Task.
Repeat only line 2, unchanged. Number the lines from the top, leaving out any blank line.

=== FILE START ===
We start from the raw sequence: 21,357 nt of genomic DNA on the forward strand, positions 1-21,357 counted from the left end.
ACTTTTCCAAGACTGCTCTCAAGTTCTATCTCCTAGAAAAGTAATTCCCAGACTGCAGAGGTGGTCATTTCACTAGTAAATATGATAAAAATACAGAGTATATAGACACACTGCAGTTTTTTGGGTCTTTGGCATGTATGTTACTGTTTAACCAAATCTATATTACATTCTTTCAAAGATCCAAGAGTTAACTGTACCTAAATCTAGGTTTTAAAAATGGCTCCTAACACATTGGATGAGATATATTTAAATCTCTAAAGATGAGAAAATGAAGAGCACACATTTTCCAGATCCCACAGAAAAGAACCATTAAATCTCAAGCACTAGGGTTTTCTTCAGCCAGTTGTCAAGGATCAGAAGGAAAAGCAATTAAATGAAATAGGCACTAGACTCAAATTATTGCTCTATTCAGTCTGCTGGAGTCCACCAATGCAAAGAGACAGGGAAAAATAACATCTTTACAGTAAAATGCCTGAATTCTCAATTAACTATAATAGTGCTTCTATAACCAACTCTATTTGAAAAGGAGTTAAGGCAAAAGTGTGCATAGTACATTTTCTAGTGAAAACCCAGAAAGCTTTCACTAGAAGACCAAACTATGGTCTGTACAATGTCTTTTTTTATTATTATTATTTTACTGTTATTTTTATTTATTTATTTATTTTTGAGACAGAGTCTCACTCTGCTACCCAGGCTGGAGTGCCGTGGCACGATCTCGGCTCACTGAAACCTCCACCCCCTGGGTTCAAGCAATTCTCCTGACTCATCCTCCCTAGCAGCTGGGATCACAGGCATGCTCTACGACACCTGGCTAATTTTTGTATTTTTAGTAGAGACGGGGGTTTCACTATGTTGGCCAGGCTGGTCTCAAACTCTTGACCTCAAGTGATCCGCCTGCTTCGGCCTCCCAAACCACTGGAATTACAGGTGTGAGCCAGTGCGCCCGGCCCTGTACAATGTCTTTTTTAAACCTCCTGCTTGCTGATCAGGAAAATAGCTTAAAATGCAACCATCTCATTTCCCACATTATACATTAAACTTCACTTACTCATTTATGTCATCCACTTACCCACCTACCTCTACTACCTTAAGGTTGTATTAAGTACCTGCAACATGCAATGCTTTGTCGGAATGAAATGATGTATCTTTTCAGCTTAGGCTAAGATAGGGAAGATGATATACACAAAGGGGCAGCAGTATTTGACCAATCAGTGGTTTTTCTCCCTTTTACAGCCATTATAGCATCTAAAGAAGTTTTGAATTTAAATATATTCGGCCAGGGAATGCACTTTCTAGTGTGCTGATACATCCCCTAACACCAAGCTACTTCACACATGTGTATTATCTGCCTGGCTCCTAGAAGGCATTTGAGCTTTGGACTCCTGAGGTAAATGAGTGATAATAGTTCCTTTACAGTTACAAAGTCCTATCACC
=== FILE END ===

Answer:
ACTTTTCCAAGACTGCTCTCAAGTTCTATCTCCTAGAAAAGTAATTCCCAGACTGCAGAGGTGGTCATTTCACTAGTAAATATGATAAAAATACAGAGTATATAGACACACTGCAGTTTTTTGGGTCTTTGGCATGTATGTTACTGTTTAACCAAATCTATATTACATTCTTTCAAAGATCCAAGAGTTAACTGTACCTAAATCTAGGTTTTAAAAATGGCTCCTAACACATTGGATGAGATATATTTAAATCTCTAAAGATGAGAAAATGAAGAGCACACATTTTCCAGATCCCACAGAAAAGAACCATTAAATCTCAAGCACTAGGGTTTTCTTCAGCCAGTTGTCAAGGATCAGAAGGAAAAGCAATTAAATGAAATAGGCACTAGACTCAAATTATTGCTCTATTCAGTCTGCTGGAGTCCACCAATGCAAAGAGACAGGGAAAAATAACATCTTTACAGTAAAATGCCTGAATTCTCAATTAACTATAATAGTGCTTCTATAACCAACTCTATTTGAAAAGGAGTTAAGGCAAAAGTGTGCATAGTACATTTTCTAGTGAAAACCCAGAAAGCTTTCACTAGAAGACCAAACTATGGTCTGTACAATGTCTTTTTTTATTATTATTATTTTACTGTTATTTTTATTTATTTATTTATTTTTGAGACAGAGTCTCACTCTGCTACCCAGGCTGGAGTGCCGTGGCACGATCTCGGCTCACTGAAACCTCCACCCCCTGGGTTCAAGCAATTCTCCTGACTCATCCTCCCTAGCAGCTGGGATCACAGGCATGCTCTACGACACCTGGCTAATTTTTGTATTTTTAGTAGAGACGGGGGTTTCACTATGTTGGCCAGGCTGGTCTCAAACTCTTGACCTCAAGTGATCCGCCTGCTTCGGCCTCCCAAACCACTGGAATTACAGGTGTGAGCCAGTGCGCCCGGCCCTGTACAATGTCTTTTTTAAACCTCCTGCTTGCTGATCAGGAAAATAGCTTAAAATGCAACCATCTCATTTCCCACATTATACATTAAACTTCACTTACTCATTTATGTCATCCACTTACCCACCTACCTCTACTACCTTAAGGTTGTATTAAGTACCTGCAACATGCAATGCTTTGTCGGAATGAAATGATGTATCTTTTCAGCTTAGGCTAAGATAGGGAAGATGATATACACAAAGGGGCAGCAGTATTTGACCAATCAGTGGTTTTTCTCCCTTTTACAGCCATTATAGCATCTAAAGAAGTTTTGAATTTAAATATATTCGGCCAGGGAATGCACTTTCTAGTGTGCTGATACATCCCCTAACACCAAGCTACTTCACACATGTGTATTATCTGCCTGGCTCCTAGAAGGCATTTGAGCTTTGGACTCCTGAGGTAAATGAGTGATAATAGTTCCTTTACAGTTACAAAGTCCTATCACC